My top story of the year: The reaction to the reaction to Wikileaks

Updated on 30 December 2010

This is the week for all of the “reviews of the year” features on UK TV and radio. They can be a bit tedious. But every now and then one of them captivates me, and in a few minutes reminds one of the highs and lows of the past twelve months. It’s been an eventful one, too. What with oil spills, rescued miners (and some not rescued), natural disasters, volcanoes, coalition governments, China going green, World Cups, and so much more.

But for me, the story that indicates that “things have changed” more than anything else is the reaction to the release of the US diplomatic cables by Wikileaks. The leaked documents themselves held little surprises. In fact, I was more surprised that most of what has been leaked could have been made up by a reasonably intelligent blogger. If that’s what US diplomats get paid – and praised – for doing, where do I sign up? I could do nearly as good a job from my home in London, just watching the news and being reasonably informed. But that’s not the point, nor the main story.

The real big news story is the reaction to the Wikileaks. America is trying to rewrite it’s laws so they can attempt to get Julien Assange arrested for some crime. They initially cried ‘treason’, which does indicate a fairly imperial attitude in Washington. And some even called for him to be assassinated. Remarkable really, from the ‘land of the free’. But then the normally calm Scandinavians resurrect a really spurious sexual claim, and the British (normally very slow to respond to European over reaction) over react themselves.

And then a whole lot of free market companies stop supporting Wikileaks. And then the real fun began, as Wikileak supporters began what might be considered by history as the first flurries of what cyber war might look like.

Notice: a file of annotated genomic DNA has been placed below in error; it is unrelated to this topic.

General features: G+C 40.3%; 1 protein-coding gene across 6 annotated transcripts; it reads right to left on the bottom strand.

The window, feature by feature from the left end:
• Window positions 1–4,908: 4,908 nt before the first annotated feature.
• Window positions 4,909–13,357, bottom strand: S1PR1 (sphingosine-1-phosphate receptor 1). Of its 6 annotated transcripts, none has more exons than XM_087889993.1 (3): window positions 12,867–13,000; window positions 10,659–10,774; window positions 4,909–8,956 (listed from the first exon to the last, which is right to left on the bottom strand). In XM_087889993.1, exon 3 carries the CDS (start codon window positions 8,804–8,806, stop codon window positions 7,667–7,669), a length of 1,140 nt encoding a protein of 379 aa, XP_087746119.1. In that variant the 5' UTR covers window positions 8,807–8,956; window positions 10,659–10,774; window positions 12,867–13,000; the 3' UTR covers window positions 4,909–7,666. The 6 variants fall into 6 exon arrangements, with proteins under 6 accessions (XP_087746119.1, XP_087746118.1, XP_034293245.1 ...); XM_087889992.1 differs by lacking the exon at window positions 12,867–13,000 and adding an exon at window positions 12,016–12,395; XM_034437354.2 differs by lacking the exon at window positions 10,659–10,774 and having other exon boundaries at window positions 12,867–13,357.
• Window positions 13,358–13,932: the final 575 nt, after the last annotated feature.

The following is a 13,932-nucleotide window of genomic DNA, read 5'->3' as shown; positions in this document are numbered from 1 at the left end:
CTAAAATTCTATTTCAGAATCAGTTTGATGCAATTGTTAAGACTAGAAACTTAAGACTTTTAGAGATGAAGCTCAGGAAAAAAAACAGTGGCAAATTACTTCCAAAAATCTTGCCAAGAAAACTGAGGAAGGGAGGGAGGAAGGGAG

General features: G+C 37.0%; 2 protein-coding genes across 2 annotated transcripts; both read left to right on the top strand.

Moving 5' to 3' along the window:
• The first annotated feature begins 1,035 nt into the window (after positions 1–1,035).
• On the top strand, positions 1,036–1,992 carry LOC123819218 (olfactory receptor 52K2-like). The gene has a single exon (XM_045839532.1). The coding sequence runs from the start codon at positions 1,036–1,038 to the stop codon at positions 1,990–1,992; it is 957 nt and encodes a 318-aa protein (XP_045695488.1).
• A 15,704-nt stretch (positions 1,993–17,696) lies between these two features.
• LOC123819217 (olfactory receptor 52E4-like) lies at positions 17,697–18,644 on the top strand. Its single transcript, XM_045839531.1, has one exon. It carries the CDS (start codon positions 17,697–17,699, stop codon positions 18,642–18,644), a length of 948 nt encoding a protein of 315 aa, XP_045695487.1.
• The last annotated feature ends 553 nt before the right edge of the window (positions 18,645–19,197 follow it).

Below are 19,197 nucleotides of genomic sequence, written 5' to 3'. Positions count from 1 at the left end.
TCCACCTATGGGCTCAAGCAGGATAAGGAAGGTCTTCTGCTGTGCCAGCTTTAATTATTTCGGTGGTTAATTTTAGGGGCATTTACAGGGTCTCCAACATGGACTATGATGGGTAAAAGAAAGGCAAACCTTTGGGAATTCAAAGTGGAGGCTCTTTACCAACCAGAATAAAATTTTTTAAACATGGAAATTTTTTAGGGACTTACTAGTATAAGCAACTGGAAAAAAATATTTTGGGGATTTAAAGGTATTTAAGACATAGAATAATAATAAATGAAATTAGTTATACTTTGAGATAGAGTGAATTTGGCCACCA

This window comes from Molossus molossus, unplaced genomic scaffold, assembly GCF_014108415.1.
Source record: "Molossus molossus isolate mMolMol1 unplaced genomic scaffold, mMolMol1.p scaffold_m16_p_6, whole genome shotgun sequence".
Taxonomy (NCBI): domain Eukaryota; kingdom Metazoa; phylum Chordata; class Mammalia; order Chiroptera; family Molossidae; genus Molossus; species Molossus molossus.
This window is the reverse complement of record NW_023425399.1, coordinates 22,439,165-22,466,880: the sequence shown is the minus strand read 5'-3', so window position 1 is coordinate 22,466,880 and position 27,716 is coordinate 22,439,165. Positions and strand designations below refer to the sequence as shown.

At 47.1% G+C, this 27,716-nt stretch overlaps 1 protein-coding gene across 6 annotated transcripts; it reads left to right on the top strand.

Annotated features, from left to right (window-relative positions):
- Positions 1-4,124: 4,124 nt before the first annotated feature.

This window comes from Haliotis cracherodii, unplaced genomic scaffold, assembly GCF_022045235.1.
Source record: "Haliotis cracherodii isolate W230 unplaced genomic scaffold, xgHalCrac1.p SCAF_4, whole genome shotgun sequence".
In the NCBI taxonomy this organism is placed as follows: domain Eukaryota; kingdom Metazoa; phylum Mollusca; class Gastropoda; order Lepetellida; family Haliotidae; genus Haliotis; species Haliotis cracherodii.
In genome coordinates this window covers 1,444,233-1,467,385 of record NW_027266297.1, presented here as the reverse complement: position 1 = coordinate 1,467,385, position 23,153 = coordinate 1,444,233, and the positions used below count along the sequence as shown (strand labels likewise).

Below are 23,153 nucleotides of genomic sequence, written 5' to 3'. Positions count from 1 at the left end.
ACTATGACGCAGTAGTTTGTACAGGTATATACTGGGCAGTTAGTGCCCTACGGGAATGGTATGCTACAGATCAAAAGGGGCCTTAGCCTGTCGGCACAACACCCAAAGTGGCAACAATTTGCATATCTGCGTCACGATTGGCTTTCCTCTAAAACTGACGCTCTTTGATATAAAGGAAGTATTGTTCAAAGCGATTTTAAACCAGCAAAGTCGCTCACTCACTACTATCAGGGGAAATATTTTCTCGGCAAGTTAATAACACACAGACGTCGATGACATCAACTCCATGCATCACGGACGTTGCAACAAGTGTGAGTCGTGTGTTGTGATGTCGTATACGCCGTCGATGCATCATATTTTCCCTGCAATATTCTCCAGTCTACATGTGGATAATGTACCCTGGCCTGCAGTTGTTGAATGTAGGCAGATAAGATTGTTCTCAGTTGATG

I was very close to one centre of cyber-warfare action at the end of November. I was actually in Tehran on 30 November – the day that someone (probably Mossad) made broad daylight assassination attempts (one successful, and one not) on two Iranian nuclear scientists. I was just a few city blocks away from the successful car assassination. But more importantly, that day President Ahmadinejad admitted that Iran’s nuclear programme had been the victim of a computer virus. (If you like “spy vs spy” stories, then read Newsweek’s account of these events). This year also saw Stuxnet, which appears to be the first state-sponsored computer virus targeting another State directly. Cyber-warfare has begun.

The furore over these conflicts is not over yet (although the blogosphere has calmed down quite quickly). But these stories are going to be taught at universities in the future, and will be written in history books, of that I am sure. Something changed this year, and I’m not sure it changed for the better.

Probably the best article written on the issue was from The Economist. Read it at their site, or an extract below.

The right reaction

America is rightly furious. But it should learn from its mistakes in the past decade and stick to its own rules
The Economist: Dec 9th 2010

BIG crimes deserve tough responses. In any country the theft and publication of 250,000 secret government documents would deserve punishment. If the leak costs lives, let alone the careers and trust that have already perished amid the WikiLeaks disclosures, the case for action is even stronger.